This claim echoes through the entire Saraswati-finding community. For instance, the Haryana Sarasvati Heritage Development Board (HSHDB), set up in 2015, lists Isro, leading Indian Institutes of Technology, the Bhabha Atomic Research Centre and the Archaeological Survey of India as affiliated organisations. Nearly 70 such organisations “work” with the Board, but the scope of work remains unspecified. The HSHDB website details “anecdotes” from Hindu mythology to substantiate its “scientific evidence”, all of it couched in convoluted sentences and accompanied by questionable academic references.
This uncomfortable and unlikely convergence of science and mythology, of belief and physical evidence, and of politics and archaeology is the subject of a wry documentary, Searching for Saraswati. Directed by Amit Madheshiya and Shirley Abraham, this is the first Indian film selected as part of The New York Times’s Op-Docs series. “I was always fascinated by this river project. I was curious both about the search for the Saraswati as well as the motivation behind it,” says Madheshiya. He read across opposing sides of the debate to understand how fact and mythology came together. He read Michel Danino’s The Lost River (2010), which argued for the existence of the river. Saraswati-believers trace this school of thought to British India’s geological surveyor, Richard Dixon Oldham, who, in 1886, said that the seasonal river Ghaggar was, in fact, the Saraswati. Madheshiya read historian Irfan Habib’s views on the unexplained need to “look” for the river. In a 2015 article for The Hindu, Habib explains the obsession with the Saraswati as a purely nationalistic sentiment. “The Indus Valley Civilisation, whose two major cities Mohenjo Daro and Harappa unfortunately lie in Pakistan, can then be renamed the Saraswati Civilisation and, on that ground, claimed for India.”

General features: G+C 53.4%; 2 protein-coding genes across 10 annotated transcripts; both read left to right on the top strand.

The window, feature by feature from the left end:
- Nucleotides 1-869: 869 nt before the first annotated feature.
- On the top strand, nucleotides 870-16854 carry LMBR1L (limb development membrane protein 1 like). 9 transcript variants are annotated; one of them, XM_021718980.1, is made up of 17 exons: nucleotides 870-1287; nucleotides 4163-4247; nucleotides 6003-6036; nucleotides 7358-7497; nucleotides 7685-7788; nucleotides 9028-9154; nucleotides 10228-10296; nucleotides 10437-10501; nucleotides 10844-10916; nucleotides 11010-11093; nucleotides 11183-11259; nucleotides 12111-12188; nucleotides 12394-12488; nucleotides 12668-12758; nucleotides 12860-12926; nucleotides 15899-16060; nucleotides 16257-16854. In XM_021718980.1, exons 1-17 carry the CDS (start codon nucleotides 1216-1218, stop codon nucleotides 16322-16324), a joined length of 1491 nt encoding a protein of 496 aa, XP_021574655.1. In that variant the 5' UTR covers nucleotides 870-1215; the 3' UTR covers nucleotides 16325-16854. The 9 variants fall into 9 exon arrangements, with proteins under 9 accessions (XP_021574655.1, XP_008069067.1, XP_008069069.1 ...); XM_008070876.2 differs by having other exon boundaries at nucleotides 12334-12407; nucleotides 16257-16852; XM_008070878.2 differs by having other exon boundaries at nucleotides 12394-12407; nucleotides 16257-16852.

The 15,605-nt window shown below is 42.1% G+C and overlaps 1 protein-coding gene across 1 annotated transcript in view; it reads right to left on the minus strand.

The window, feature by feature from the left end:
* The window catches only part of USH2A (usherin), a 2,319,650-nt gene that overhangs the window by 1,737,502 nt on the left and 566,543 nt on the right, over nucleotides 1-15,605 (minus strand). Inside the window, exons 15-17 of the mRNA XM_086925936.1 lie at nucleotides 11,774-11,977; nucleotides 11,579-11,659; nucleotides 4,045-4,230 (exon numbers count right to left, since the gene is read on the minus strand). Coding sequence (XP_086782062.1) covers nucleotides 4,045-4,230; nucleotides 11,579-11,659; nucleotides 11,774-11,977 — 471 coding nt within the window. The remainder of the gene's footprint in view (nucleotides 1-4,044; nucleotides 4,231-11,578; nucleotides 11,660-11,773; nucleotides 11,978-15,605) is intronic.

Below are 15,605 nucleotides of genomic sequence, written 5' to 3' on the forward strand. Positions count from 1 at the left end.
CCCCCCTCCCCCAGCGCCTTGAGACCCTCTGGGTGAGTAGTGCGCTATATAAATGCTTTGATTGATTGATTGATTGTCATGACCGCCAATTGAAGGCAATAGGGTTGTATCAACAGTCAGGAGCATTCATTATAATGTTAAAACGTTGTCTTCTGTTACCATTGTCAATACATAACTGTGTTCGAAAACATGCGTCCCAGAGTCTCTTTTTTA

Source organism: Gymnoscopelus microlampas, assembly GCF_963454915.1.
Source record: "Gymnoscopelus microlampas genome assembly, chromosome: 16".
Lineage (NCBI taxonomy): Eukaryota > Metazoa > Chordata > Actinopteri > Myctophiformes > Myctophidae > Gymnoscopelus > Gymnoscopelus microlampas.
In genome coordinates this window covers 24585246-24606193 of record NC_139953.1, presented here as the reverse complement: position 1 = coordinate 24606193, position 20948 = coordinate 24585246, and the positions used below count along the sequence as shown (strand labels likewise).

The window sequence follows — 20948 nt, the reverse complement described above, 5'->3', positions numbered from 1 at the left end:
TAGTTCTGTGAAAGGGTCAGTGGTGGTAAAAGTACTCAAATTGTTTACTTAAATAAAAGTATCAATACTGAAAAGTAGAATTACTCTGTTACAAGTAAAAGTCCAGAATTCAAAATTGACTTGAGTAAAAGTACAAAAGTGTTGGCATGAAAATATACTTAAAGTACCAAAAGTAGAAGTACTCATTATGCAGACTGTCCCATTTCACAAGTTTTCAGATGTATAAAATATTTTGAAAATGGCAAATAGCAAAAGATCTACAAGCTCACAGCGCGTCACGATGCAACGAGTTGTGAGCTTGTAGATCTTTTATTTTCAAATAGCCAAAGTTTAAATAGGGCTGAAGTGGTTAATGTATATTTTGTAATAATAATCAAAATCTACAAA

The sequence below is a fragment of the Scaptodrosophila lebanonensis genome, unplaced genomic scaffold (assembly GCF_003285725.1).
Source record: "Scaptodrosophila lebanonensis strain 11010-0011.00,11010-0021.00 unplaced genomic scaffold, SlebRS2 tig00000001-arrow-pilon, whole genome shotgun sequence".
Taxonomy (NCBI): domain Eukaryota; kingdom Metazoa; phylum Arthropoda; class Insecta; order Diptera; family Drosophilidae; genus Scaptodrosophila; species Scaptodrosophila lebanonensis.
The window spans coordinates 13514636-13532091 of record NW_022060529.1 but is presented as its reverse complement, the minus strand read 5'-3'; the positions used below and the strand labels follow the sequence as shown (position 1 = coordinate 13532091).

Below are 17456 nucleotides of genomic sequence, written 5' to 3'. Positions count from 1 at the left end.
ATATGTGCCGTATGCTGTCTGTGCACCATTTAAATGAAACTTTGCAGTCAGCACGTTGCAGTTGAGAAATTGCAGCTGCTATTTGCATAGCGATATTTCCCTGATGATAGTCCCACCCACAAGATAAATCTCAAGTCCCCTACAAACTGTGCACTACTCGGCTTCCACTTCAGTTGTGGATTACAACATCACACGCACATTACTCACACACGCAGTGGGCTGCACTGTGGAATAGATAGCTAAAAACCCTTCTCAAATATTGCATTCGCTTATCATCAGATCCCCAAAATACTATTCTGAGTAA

The film itself offers an unsettling view of blind faith and a rumour mill being fed by local authorities. Sahiram Kashyap in Mughalwali “speaks” to the river. Other, more sceptical, voices, counter peculiar ideas that the water from this “river” can cure leprosy. “How can this still water be a river?” asks one village woman. But the faith factory has taken off and beliefs are enacted through fabricated festivals and rituals. Almost 50 women, dressed in red to please the goddess, gather around the supposed pond and pray for the wellbeing of their husbands. Childless couples are asked to drink water from the “river” pond and there is talk of a charitable organisation to promote the cause of the Saraswati.